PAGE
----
The apocryphal gospels are not part of the New Testament: what differentiates them from the Gospels of Mark, Matthew, Luke and John, considered canonical?
We all know, thanks to the accounts of the Gospels of Matthew and Luke, that Jesus was born in Bethlehem. But where do the images of the cave, the ox and the donkey next to the manger that warms Jesus with their breath come from? These details do not appear in the gospels of Luke and Matthew but in the apocryphal gospels. The word “apocryphal” comes from the Greek and indicates something kept hidden and away from use. In the Christian context, it is used for texts that are not part of the four canonical gospels and are not recognized as part of the New Testament.
The apocryphal gospels are texts, mostly fragmentary, that tell facts of the history of Jesus and the people around him, but that were not accepted as canonical by the magisterium of the Church. These texts were produced after the Apostolic Age, that is, in the decades following the preaching of the Apostles and the birth of the first Christian communities, probably because of the need to enrich the Christian teachings with additional information and explanations.
Most apocryphal gospels do not distort the facts described in the four canonical gospels, but add interpretations or anecdotes of dubious veracity. In some cases, the apocryphal gospels were born from the influence of other currents of thought, such as Gnosticism, considered heretical positions not in line with the Church’s teaching.
Apocrypha are classified into several groups:
- Gospels of childhood: focus on the childhood period of Jesus and the figures of Mary and Joseph
- Judeo-Christian Gospels: Inspired by late Judaism in the in terpretation of Jesus’ life
- Gnostic gospels: are influenced by the current of Gnosticism
- Passion Gospels: Focus on the Passion of Christ
- Other apocryphal gospels, fragments, lost and homonymous
Differences between canonical gospels and apocrypha
It is thought that the Apocrypha were written in the second century A.D. and therefore much later than the preaching of the apostles. In the case of the canons, however, the three synoptic gospels are all dated to the second half of the first century and the gospel of John, the most recent, between 95 and 110 A.D. The temporal distance in the drafting of the apocryphal texts implies a doubt on the authenticity of the messages present because they are hardly attributable to the direct teaching of the apostles.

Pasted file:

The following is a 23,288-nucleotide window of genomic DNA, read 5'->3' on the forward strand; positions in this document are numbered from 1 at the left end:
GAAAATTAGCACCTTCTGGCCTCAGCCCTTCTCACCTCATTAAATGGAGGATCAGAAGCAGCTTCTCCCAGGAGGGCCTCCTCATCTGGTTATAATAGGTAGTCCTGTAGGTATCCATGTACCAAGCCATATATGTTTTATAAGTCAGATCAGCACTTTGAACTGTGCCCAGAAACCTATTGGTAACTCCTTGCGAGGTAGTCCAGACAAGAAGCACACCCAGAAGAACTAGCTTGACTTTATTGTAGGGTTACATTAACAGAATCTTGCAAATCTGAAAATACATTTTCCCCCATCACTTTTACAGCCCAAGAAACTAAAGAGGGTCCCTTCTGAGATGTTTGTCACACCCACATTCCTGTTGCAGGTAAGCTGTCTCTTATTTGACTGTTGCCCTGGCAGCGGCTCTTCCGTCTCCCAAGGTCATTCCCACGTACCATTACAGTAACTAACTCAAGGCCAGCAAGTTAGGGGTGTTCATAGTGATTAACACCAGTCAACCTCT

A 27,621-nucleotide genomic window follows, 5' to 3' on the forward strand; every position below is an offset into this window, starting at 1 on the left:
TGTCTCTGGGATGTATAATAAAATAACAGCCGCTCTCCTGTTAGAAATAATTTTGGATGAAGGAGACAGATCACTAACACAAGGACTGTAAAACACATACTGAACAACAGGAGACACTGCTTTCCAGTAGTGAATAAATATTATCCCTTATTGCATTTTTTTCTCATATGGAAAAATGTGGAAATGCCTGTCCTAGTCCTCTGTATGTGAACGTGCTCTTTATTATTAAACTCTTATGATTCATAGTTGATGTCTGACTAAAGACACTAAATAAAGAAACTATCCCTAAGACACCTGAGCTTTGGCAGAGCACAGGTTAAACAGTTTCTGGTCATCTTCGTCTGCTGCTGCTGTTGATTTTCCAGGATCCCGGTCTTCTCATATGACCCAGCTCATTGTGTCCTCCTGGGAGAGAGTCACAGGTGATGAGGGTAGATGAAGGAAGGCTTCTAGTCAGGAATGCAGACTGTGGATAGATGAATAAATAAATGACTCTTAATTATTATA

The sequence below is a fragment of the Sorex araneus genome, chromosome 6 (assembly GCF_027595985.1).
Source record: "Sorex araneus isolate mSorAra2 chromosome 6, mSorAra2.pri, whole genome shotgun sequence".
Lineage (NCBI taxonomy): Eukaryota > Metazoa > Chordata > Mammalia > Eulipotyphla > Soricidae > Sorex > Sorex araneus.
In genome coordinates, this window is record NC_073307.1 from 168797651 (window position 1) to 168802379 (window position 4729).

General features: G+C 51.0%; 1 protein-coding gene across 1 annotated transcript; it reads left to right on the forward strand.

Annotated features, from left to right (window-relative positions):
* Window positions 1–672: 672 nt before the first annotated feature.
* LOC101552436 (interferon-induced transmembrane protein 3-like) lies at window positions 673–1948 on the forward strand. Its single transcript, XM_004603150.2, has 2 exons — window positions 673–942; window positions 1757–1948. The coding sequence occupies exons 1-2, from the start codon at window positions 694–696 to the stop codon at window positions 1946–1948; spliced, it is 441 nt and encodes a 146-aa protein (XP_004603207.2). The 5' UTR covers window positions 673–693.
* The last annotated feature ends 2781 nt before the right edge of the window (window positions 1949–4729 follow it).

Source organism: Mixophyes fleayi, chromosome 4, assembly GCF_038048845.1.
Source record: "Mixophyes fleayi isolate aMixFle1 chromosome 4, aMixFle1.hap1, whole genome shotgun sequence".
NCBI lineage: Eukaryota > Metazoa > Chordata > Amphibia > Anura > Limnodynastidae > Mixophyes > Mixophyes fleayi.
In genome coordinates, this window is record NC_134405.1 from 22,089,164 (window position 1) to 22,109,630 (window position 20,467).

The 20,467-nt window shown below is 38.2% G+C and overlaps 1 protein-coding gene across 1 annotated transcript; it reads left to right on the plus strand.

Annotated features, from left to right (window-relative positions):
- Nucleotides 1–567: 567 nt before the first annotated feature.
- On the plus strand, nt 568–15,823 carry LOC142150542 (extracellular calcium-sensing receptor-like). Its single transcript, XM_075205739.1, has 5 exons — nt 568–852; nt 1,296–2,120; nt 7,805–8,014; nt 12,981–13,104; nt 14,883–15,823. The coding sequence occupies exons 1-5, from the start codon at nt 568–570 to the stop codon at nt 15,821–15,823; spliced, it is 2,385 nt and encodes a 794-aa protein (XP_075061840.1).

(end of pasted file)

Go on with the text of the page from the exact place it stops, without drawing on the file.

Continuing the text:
To decree the theological acceptability of the New Testament texts, in fact, the ancient Christian Church believed in four essential principles:
- the holy tradition
- Apostolic fatherhood: the text must be attributed to the apostles or to people in close contact with them
- Liturgical use: the text was used in the liturgies of the first Christian communities
- Orthodoxy: the text must respect the dogmatic truths of the faith, such as the Unity and Trinity of God and the coexistence of human and divine nature in Jesus Christ.
A further difference between apocryphal and canonical gospels lies in the literary form and content. The apocryphal gospels are often characterized by devotional tales rich in detail, with legendary or fable traits, which seem to be born from popular piety.
Apocryphal and Gnostic Gospels
As we have said, some of the apocryphal gospels refer to Gnosticism. It is a philosophical and spiritual current, partly linked to ancient esoteric religions, according to which the soul is saved thanks to a higher and enlightened knowledge, derived from personal experience and search for truth. From the beginning, Christian-Gnostic interpretations were considered heretical by the Church: according to ecclesial doctrine in fact man cannot save himself alone, but he needs the Saviour.
Here are the main apocrypha gnostics:
- the Greek gospel of the Egyptians
- the gospel of Matthias
- the gospel of Mary Magdalene
- the gospel of Judah
- the apocryphal of John
- the Sophia (wisdom) of Jesus
- the Gospel of Thomas
- the Gospel of Peter
We have deepened the theme of the Gospel of Judas in our article dedicated to Judas Iscariot. This text, starting from a Gnostic basis, argues that betrayal was a mission entrusted to Judas by Jesus himself. The apocrypha attributed to St Matthias, St John and St Peter are an example of pseudepigraphic attribution: it was erroneously thought that the three apostles were the authors.